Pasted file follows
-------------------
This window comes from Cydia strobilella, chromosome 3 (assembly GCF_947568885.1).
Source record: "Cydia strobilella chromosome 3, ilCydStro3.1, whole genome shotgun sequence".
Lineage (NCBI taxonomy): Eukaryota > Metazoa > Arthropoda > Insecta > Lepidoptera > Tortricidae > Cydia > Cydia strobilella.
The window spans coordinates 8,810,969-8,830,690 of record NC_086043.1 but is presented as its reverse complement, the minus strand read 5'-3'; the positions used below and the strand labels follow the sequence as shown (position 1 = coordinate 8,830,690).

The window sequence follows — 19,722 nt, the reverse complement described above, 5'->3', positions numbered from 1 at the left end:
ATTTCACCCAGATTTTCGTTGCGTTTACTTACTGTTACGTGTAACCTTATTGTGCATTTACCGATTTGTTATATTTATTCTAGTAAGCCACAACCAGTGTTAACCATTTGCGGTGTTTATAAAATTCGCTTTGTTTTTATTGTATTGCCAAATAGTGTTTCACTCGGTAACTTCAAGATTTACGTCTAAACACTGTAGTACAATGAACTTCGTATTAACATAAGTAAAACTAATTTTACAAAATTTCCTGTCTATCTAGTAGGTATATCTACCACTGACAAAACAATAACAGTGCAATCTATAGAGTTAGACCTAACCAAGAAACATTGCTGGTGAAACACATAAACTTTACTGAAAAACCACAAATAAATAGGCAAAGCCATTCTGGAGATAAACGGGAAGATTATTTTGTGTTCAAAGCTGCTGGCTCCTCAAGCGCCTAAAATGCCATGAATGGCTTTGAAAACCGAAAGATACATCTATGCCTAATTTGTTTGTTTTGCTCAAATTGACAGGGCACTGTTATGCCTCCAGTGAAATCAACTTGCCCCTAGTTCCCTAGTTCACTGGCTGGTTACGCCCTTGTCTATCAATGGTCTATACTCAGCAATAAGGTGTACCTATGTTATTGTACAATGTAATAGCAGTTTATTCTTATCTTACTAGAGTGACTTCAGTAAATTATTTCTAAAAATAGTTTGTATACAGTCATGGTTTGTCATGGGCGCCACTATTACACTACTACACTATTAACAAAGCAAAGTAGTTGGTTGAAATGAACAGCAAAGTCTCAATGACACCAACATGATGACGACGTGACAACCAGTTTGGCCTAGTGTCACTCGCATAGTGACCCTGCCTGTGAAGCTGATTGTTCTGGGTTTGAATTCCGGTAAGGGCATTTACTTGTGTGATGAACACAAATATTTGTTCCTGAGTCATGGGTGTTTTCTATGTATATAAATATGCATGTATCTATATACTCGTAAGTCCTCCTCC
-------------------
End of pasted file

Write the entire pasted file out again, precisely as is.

This window comes from Cydia strobilella, chromosome 3 (assembly GCF_947568885.1).
Source record: "Cydia strobilella chromosome 3, ilCydStro3.1, whole genome shotgun sequence".
Lineage (NCBI taxonomy): Eukaryota > Metazoa > Arthropoda > Insecta > Lepidoptera > Tortricidae > Cydia > Cydia strobilella.
The window spans coordinates 8,810,969-8,830,690 of record NC_086043.1 but is presented as its reverse complement, the minus strand read 5'-3'; the positions used below and the strand labels follow the sequence as shown (position 1 = coordinate 8,830,690).

The window sequence follows — 19,722 nt, the reverse complement described above, 5'->3', positions numbered from 1 at the left end:
ATTTCACCCAGATTTTCGTTGCGTTTACTTACTGTTACGTGTAACCTTATTGTGCATTTACCGATTTGTTATATTTATTCTAGTAAGCCACAACCAGTGTTAACCATTTGCGGTGTTTATAAAATTCGCTTTGTTTTTATTGTATTGCCAAATAGTGTTTCACTCGGTAACTTCAAGATTTACGTCTAAACACTGTAGTACAATGAACTTCGTATTAACATAAGTAAAACTAATTTTACAAAATTTCCTGTCTATCTAGTAGGTATATCTACCACTGACAAAACAATAACAGTGCAATCTATAGAGTTAGACCTAACCAAGAAACATTGCTGGTGAAACACATAAACTTTACTGAAAAACCACAAATAAATAGGCAAAGCCATTCTGGAGATAAACGGGAAGATTATTTTGTGTTCAAAGCTGCTGGCTCCTCAAGCGCCTAAAATGCCATGAATGGCTTTGAAAACCGAAAGATACATCTATGCCTAATTTGTTTGTTTTGCTCAAATTGACAGGGCACTGTTATGCCTCCAGTGAAATCAACTTGCCCCTAGTTCCCTAGTTCACTGGCTGGTTACGCCCTTGTCTATCAATGGTCTATACTCAGCAATAAGGTGTACCTATGTTATTGTACAATGTAATAGCAGTTTATTCTTATCTTACTAGAGTGACTTCAGTAAATTATTTCTAAAAATAGTTTGTATACAGTCATGGTTTGTCATGGGCGCCACTATTACACTACTACACTATTAACAAAGCAAAGTAGTTGGTTGAAATGAACAGCAAAGTCTCAATGACACCAACATGATGACGACGTGACAACCAGTTTGGCCTAGTGTCACTCGCATAGTGACCCTGCCTGTGAAGCTGATTGTTCTGGGTTTGAATTCCGGTAAGGGCATTTACTTGTGTGATGAACACAAATATTTGTTCCTGAGTCATGGGTGTTTTCTATGTATATAAATATGCATGTATCTATATACTCGTAAGTCCTCCTCC